Fur trade in the UK Contents

Conclusions and recommendations

Mis-selling of real fur as fake fur


1.It is not illegal to buy or sell fur. However, investigations over the last few years have highlighted examples where consumers, believing they are purchasing fake fur, have bought real fur. (Paragraph 20)

2.Consumers should be able to have confidence in the product they are purchasing. All retailers, including online sellers and marketplace sellers, have a responsibility to ensure that they are selling items as described. We recognise that it is more difficult for online market sellers to examine all the products they sell, but that does not remove the responsibility they have to ensure that the products they sell on their site are correctly described. All retailers must comply with the law and those named in the Report have not done enough to track the risk of selling real fur accidentally. This is not something that should have been discovered by campaign organisations and the media. (Paragraph 21)

3.The retail industry must not be complacent about the issue of fake faux fur. We welcome the work that has been done so far to improve the supply chain and to improve communications with online sellers, and call on the retail industry to ensure that this continues. (Paragraph 22)

Trading standards

4.It is illegal to give misleading information about the characteristics of goods. We are disappointed that there has been a lack of enforcement by Trading Standards officers in local authorities against those retailers responsible. The Government must ensure that local authorities are properly resourced to deliver these services. (Paragraph 29)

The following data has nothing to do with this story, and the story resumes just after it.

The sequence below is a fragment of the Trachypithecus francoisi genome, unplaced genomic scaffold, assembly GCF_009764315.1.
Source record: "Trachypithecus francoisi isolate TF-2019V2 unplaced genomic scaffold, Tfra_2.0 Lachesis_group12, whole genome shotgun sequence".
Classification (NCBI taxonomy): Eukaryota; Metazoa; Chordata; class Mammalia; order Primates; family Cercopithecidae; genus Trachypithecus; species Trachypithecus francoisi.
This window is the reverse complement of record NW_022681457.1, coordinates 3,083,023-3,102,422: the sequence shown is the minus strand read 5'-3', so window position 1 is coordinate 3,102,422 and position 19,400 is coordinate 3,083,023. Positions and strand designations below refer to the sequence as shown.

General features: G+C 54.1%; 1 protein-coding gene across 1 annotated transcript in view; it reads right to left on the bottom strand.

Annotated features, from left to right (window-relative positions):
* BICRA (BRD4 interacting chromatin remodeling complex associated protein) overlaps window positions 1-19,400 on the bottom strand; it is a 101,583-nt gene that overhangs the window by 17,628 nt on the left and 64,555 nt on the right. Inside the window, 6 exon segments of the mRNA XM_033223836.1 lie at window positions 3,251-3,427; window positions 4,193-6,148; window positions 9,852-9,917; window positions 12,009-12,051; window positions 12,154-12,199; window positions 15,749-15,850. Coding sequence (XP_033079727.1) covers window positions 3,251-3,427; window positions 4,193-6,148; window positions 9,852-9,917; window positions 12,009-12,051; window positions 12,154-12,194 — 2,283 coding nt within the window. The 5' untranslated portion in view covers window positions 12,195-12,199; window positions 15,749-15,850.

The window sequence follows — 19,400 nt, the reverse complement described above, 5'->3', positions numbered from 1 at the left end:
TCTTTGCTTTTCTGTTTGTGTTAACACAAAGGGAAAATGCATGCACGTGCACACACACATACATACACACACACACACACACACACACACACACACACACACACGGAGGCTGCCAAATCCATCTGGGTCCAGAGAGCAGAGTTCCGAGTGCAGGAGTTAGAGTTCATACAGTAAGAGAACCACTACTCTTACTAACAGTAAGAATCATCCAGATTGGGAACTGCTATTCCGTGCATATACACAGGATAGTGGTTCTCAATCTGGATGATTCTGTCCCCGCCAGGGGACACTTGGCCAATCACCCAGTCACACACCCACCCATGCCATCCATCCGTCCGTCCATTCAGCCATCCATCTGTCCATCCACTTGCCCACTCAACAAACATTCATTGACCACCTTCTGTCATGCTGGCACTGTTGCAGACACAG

5.We call on local authorities to ensure that Trading Standards officers enforce the law on selling fake faux fur. Where required, we call on local authorities to ensure that Trading Standards officers receive training on this issue and to conduct proactive investigations into the mis-sale of real fur as fake fur (Paragraph 30)


6.Consumers have a right to know what they are buying. The current EU labelling regime lacks clarity and is confusing for retailers and consumers alike. The “animal origin” label is unclear, and can refer to a number of animal products in a garment; it does not specifically identify when a product contains real animal fur. The labelling of clothes has to be consistent, transparent and customer-friendly. (Paragraph 45)

7.We welcome the Government’s acknowledgment that the current EU labelling regime is confusing and needs amending. The Government’s ability to amend the labelling regime after Brexit will depend on the nature of the future EU-UK trading relationship. (Paragraph 46)

8.We recommend the introduction of a new mandatory labelling regime that identifies fur and other animal products accurately. The fur label should show the species of fur, the country of origin and method of production. We call on the Government to amend the labelling regime for products containing fur post-Brexit. (Paragraph 47)

Should the UK ban fur?

9.We recognise that the breeding and sale of fur is a very emotive subject. As well as presenting the moral arguments against fur farming, animal welfare campaigners highlight the conditions in which animals are reared, and their lack of natural behaviour. The fur industry, to counter these concerns, have established assurance schemes to ensure that animals are bred and raised to industry standards, although there are concerns as to whether these standards go far enough. (Paragraph 65)

10.We recommend that the Government holds a public consultation to consider whether to ban fur. In looking at whether to ban the sale and import of fur post-Brexit, the Government will have to balance the needs of animal welfare against consumer choice. (Paragraph 66)

Published: 22 July 2018